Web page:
Every time I hear another laud personal development guru talk about motivation, I roll my eyes. Look up the most popular motivational speeches. Most of them are designed to give you a quick bump just like cocaine until it wears off and you are back to where you started.
Take Arnold Schwarzenegger, for example. Arnold is a top actor, former governor and the person who popularized bodybuilding. Arnold was born in a tiny village in Austria during the starvation times and laid bricks to buy supplements for his goal. Arnold and his life story are incredibly inspiring, no question about it.
My problem with folks like Arnold is that being motivated does not imply that you understand what actually makes you motivated. Take this one for example:
The take aways from the video:
- do the imposible
- ignore the naysayer
- work like hell
All of those things require motivation, but they don’t give you motivation to start. In fact, try telling a depressed person to go get more criticism and see how that turns out.
Most motivation speakers have nooooo idea and they can do more harm than good.
“Maybe I can’t be like Arnold. I just don’t have it in me.” Welcome a new limiting belief.
Even next time, you might muster some short term inspiration again. But coming back to that same unmotivated place will be harder than before. The environment will be pointing at YOU. You followed quality advice and failed again. Maybe it’s you who are flawed.
Ra-ra speeches are cheap.
Some may think genetics is the core motivation factor. Others say it’s about finding your life purpose and doing what you love.
Here is the big question: how do I even find what I love, if I am demotivated to do anything? What if I know what I love, but can’t quite get started? Does this mean that I’ve identified the wrong life purpose? Now I am a demotivated human without purpose? And well, sorry, I can’t change my genetics.
Autonomy, mastery, purpose equation? Good luck. Having those does not imply motivation. I know plenty of unmotivated people who have all the freedom in the world, are good at what they do and know the impact they want to make. Short- and medium-term motivation may require something more.
What’s left then?
The Motivation Bank Theory
Motivation is your ability to go through obstacles.
Think about motivation as a bank account. You earn for every accomplishment.
You pay for every hard decision as well as some disempowering behaviors.
Imagine your account balance, X, is how much hardship you can take on at a point of time.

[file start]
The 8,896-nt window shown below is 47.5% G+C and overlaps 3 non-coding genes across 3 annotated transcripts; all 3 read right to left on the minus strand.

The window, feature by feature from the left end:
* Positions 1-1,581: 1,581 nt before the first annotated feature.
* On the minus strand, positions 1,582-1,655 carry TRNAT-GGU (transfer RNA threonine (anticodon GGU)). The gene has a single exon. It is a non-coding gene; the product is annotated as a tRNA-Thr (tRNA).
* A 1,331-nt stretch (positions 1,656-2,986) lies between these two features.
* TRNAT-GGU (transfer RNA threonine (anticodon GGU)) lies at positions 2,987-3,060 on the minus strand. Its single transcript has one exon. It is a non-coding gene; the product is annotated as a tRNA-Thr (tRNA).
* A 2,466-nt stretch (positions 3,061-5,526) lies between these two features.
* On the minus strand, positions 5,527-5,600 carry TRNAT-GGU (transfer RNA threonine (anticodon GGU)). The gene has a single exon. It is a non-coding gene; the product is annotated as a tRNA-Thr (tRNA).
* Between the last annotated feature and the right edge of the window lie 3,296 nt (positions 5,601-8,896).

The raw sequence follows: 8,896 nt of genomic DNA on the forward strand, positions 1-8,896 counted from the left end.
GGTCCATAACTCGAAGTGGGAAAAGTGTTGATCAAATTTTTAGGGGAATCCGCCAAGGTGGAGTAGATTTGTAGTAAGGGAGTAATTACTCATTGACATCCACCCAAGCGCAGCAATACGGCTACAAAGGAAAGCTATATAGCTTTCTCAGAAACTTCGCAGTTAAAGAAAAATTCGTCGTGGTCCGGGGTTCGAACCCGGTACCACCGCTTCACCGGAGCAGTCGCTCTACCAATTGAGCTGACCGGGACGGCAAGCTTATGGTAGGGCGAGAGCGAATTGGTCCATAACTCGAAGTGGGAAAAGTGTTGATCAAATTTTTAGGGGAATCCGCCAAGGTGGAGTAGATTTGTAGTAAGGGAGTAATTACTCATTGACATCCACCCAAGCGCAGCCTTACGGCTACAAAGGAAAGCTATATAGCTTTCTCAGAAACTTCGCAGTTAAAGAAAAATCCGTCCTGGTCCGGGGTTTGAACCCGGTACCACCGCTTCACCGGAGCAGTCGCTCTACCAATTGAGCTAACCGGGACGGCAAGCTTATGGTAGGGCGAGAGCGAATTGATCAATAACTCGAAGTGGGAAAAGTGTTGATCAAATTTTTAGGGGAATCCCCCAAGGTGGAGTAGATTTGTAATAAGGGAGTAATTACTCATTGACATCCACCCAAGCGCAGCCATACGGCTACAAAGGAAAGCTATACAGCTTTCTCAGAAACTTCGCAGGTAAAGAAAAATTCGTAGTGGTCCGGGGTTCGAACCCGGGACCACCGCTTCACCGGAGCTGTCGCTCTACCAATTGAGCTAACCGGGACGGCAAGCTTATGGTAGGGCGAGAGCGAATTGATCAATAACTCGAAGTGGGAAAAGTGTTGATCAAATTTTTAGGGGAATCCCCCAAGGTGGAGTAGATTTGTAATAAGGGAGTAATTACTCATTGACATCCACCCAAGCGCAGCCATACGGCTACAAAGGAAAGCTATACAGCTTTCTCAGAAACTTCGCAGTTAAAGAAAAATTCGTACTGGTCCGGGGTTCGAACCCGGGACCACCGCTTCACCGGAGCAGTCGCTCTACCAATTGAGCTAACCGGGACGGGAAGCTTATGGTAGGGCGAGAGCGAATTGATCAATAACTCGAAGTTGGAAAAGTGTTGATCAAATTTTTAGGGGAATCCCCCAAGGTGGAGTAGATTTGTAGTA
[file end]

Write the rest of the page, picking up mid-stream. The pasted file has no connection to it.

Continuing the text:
The desired action such as going to the gym costs Y.
If X > Y, you can go ahead to do what it is that you want to do. Shortly after, you get paid back your initial investment with interest. Your account balance grows.
If, however, Y > X, then the task will seem too big to take on. You can’t quite muster enough will power. And beating yourself up for being broke will further decrease your account balance.
It’s impossible to be motivated when you are on the coach.
If you are not motivated right now, waiting is not going to do a single good thing for you. Motivation won’t come out of nowhere. The more you wait, the more you beat yourself up, which makes things even harder.
Get in motion. Do something that you can handle. Get a small win. If you can’t write an article, write a page. If you can’t write a page, write a paragraph. Write a sentence. Something. Just start. Get a taste of blood. Get that small increase in your account balance. It’s very addictive.
Positive actions compound. That’s why army generals (McRaven) tell you to make your bed in the morning, and clinical psychologists (Jordan Peterson) tell you to clean up your room.
Small Actions >> Wins >> Bigger Actions >> More Wins
Motivation breads motivation. Success breads success. That’s why people like Arnold are so motivated all the time. They’ve kicked the mechanism in motion. The more they win in life, the more motivated they are to win again. These people appear to be unstoppable, and so can you.
I don’t know about you, but the days when I hit that snooze button, I have the worst mornings ever. My excuse for hitting the snooze button is sound - “I am tired and I want to have an amazing day. Taking a bit more time to rest is a wise decision.” Only that I don’t know a single person who can rest well being woken up every 8 minutes for the next two hours.
So let’s say 2h of snoozing go into the garbage compiler of life. Yes, maybe I didn’t get a second more rest after all, but why do I feel even worse?